July 13, 2018
With the rise of Bitcoin and other popular cryptocurrencies, so came exchanges to trade them. However, after countless large-scale hacks, systemic failings, and billions of dollars lost at the hands of centralized cryptocurrency exchanges, users started seeking an alternative. Cue decentralized exchanges.
Not only did users start looking for a safe-haven to trade cryptocurrencies without having to go through a costly and monolithic middleman, they started placing emphasis on investing in altcoins and smaller blockchain projects - which weren’t otherwise able to afford high listing fees associated with popular centralized exchanges.
In this blog post, we’re going to address the fundamental differences between decentralized and centralized cryptocurrency exchanges, touching on not only their benefits, but disadvantages as well. If you’d like to read up on what a decentralized exchange is, check out our recent blog post breaking down what they are, the value they bring to the blockchain and trading ecosystem, how they work, and more.
Wondering how to participate in the COOPEX ICO running until August 3rd? Head on over to https://coopex.market/ and click on “Markets” in order to purchase your COOP tokens with either Bitcoin, Bitcoin Cash, or Ethereum.
Just as their name suggests, centralized exchanges are at the hands of a central authority - or intermediary who oversees and controls your funds, personal information, and transaction history.
When trading and transacting on centralized exchanges, keep in mind that your funds aren’t sent P2P - or directly to another user - and must first pass through a centralized middleman, who authorizes and executes the trade on your behalf.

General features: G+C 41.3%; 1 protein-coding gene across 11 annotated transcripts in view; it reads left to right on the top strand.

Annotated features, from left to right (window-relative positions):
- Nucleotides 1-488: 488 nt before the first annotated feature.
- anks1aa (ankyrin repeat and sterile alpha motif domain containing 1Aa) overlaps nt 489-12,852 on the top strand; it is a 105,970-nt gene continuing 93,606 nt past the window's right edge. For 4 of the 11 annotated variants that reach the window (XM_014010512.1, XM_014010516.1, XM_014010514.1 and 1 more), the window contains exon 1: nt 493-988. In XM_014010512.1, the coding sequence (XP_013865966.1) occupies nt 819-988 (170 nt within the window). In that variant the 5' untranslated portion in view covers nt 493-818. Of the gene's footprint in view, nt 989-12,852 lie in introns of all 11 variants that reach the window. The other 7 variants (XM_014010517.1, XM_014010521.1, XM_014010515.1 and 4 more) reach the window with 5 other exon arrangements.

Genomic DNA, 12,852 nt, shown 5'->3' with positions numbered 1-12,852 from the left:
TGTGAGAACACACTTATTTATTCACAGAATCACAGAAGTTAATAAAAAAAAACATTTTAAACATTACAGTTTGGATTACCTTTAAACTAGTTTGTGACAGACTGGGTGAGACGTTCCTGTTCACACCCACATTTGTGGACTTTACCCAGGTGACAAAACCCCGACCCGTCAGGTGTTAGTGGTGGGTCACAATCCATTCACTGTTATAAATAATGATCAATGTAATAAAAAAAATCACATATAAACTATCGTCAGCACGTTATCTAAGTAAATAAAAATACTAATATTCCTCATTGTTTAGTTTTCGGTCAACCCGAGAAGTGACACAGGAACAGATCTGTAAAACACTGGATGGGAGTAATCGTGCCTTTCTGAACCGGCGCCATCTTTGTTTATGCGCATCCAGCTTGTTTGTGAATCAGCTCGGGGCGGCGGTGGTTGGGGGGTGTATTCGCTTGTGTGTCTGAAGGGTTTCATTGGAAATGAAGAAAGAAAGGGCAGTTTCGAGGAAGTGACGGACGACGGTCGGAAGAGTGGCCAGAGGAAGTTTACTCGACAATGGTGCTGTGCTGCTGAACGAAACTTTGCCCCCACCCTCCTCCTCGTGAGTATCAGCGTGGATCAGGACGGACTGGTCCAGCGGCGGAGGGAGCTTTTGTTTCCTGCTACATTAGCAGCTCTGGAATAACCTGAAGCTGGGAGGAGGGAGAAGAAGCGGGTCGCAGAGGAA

Central points of authority boast central points of failure, making them an enticing target for malicious actors.
Look no further than the case of Mt. Gox, one of the largest cryptocurrency exchanges that has ever existed - after “crashing,” it became evident that user private keys weren’t 100% protected due to being held by a vulnerable central entity.
The most fundamental difference between centralized and decentralized exchanges are the omittance of an intermediary and centralized third-party. Decentralized exchanges (DEXs) operate on a peer-to-peer (P2P) basis, meaning they use a combination of smart contracts and payment mechanisms to execute cryptocurrency trades.
Simply put, users just need to fill in their order requirements in the order book, and leave it to smart contracts to automatically execute the transaction. DEXs run on hundreds, if not thousands of nodes, keeping with the decentralized ethos and ideal of the blockchain.
Think of centralized exchanges as connecting users and traders to an entity, while decentralized exchanges connect traders to other traders.
One of the biggest selling points for centralized exchanges are higher volume and liquidity - mostly due to the fact that they boast a user-friendly interface and ability to fill orders immediately. Centralized exchanges ease novice investors and traders into their foray into crypto, by allowing them to easily buy and sell their favorite cryptocurrencies.
Furthermore, because of high volume and liquidity, centralized exchanges aren’t as likely to be affected by large-scale orders (ex. Taking a large sum out of the liquidity and altering the price), allowing users to rest assured there won’t be large price swings.
Note that some centralized exchanges are facilitating billions of dollars in volume per day, making them an attractive option for users looking to immediately have their orders filled.
As DEXs have typically been geared towards users who have some experience trading and transacting on exchanges, their user interface is less friendly and may seem daunting for novice investors. As a result, decentralized exchanges typically have a smaller user-base, and thus, lower liquidity and trading volume.